A Washington Post article late last week detailed a number of current Republican members of Congress or Congressional candidates who are foregoing the "no new taxes" pledge circulated by Americans for Tax Reform. Signs that the seemingly ubiquitous pledge is fading in popularity are good for the purpose of getting a deal on deficit reduction that tackles all parts of the budget. Here's one example of a House candidate eschewing the pledge:
The Hill has an article today detailing infighting within the Democrats over what to do with the 2001/2003 tax cuts. The position expressed by President Obama and many Democrats for years has been to extend the tax cuts only for people making less than $250,000, but a growing contingent seems to favor upping that threshold to $1 million, including House Minority Leader Nancy Pelosi (D-CA).
When discussing new types of revenue or tax structures for the federal government to consider the other month, we touched on financial sector taxes as one of those options. The idea has caught on in Europe, with many countries and the European Commission proposing taxes of these sorts, although UK Prime Minister David Cameron has opposed it over concerns about its effect on growth.
Via the Washington Post, it seems that the House majority is looking at creating a fast track procedure for passing tax reform in 2013. This will enable a tax reform bill to be passed by an up-or-down vote with no amendments once it is formulated.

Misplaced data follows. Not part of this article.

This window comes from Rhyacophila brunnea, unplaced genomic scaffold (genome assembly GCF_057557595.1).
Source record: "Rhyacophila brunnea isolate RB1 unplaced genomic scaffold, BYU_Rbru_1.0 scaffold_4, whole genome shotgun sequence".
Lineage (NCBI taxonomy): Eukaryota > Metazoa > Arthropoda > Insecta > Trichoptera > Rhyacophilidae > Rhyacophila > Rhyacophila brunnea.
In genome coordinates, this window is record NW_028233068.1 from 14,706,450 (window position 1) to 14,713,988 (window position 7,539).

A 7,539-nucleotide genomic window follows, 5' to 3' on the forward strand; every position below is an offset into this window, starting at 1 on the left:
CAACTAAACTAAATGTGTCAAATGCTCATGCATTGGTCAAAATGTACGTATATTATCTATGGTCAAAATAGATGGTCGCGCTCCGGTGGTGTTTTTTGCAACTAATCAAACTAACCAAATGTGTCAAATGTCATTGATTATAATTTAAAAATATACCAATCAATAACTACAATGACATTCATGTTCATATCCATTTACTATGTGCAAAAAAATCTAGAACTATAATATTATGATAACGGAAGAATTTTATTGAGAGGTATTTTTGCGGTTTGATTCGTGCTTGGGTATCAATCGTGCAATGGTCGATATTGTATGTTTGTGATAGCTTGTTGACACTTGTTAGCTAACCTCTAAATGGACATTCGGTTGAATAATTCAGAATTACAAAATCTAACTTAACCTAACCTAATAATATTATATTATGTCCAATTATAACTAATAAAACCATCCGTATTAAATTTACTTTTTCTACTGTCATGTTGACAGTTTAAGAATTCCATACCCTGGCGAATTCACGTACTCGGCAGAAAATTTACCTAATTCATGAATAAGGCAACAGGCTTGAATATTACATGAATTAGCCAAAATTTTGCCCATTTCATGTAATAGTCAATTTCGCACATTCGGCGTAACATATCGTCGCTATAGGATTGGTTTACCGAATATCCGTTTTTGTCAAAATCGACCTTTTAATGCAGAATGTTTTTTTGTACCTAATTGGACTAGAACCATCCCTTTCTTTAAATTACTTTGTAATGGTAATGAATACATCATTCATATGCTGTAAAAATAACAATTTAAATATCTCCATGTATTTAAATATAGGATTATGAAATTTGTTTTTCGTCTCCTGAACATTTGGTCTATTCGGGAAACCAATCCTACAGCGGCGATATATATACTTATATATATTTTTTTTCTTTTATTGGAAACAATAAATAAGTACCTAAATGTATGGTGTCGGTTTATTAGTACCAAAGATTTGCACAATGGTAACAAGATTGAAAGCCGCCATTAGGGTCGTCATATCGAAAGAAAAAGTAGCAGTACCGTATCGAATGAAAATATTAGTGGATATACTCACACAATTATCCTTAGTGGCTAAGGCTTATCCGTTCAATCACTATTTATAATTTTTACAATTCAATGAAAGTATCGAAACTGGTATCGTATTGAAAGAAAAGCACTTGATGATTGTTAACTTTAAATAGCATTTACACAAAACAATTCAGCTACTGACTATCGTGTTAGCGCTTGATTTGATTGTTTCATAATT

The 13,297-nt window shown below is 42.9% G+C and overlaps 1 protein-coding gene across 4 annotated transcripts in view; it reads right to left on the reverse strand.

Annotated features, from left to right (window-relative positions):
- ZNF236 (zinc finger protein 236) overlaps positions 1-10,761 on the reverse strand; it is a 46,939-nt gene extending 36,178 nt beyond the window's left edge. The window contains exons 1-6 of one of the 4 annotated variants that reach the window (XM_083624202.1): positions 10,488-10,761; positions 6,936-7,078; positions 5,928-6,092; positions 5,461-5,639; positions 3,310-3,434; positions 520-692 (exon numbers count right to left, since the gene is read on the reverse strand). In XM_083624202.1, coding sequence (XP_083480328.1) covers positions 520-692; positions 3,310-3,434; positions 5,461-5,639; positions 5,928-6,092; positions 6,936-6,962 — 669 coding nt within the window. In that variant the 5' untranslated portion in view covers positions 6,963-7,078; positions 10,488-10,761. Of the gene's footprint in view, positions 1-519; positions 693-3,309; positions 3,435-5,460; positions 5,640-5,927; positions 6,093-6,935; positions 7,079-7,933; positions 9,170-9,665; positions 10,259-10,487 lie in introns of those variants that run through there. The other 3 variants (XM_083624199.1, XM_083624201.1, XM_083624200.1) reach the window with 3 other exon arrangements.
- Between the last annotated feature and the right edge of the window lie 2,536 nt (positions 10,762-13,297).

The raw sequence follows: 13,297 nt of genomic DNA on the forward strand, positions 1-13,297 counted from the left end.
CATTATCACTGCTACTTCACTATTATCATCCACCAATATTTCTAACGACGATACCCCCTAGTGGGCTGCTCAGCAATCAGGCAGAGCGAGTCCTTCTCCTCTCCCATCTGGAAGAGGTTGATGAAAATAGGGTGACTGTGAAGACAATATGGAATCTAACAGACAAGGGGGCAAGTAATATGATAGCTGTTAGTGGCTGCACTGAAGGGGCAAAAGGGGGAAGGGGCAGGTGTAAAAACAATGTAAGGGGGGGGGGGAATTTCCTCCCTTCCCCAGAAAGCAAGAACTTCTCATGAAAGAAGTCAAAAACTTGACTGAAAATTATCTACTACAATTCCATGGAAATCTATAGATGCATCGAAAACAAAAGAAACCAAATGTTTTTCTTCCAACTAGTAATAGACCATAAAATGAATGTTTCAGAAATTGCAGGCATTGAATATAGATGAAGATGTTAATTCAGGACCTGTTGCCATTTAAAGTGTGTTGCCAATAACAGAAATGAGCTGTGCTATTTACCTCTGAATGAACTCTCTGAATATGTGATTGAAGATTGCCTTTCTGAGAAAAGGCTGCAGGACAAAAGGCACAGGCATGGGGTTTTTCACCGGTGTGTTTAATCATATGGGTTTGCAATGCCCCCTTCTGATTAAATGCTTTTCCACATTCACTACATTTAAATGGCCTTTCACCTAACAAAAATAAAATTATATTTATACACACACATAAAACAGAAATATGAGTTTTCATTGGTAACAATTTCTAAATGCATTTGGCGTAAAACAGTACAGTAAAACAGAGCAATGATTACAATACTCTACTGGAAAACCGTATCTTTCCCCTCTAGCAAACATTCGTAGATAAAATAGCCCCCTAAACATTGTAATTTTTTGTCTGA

Former Sen. Judd Gregg (R-NH) weighs in on the impact of "taxmaggedon" in The Hill today. While the tax increases would likely lead to more revenue, he said, the sudden rise of the payroll tax, expiration of the 2001/2003 tax cuts, and other tax increases could have a devastating impact on a still weak economy. Gregg explains:
Over at Wonkblog, Sarah Kliff points out that the Affordable Care Act (ACA) may contain a new "doc fix" -- only this time in Medicaid. The current "doc fix" in Medicare cancels out huge scheduled physician payment cuts as required under law by the Sustainable Growth Rate (SGR) formula. Since it is very expensive to override the SGR permanently (about $300 billion over ten years), Congress usually just enacts temporary extensions.
Update: The House has passed the reconciliation and replacement bills by a 218-199 vote.
As the topic of tax reform will be heating up this year, five analysts from the Brookings Institution's Hamilton Project have released a paper called "A Dozen Economic Facts About Tax Reform." It is certainly a useful primer on how the tax system has changed over time and the promise and difficulties involved in changing it.
Those dozen facts are: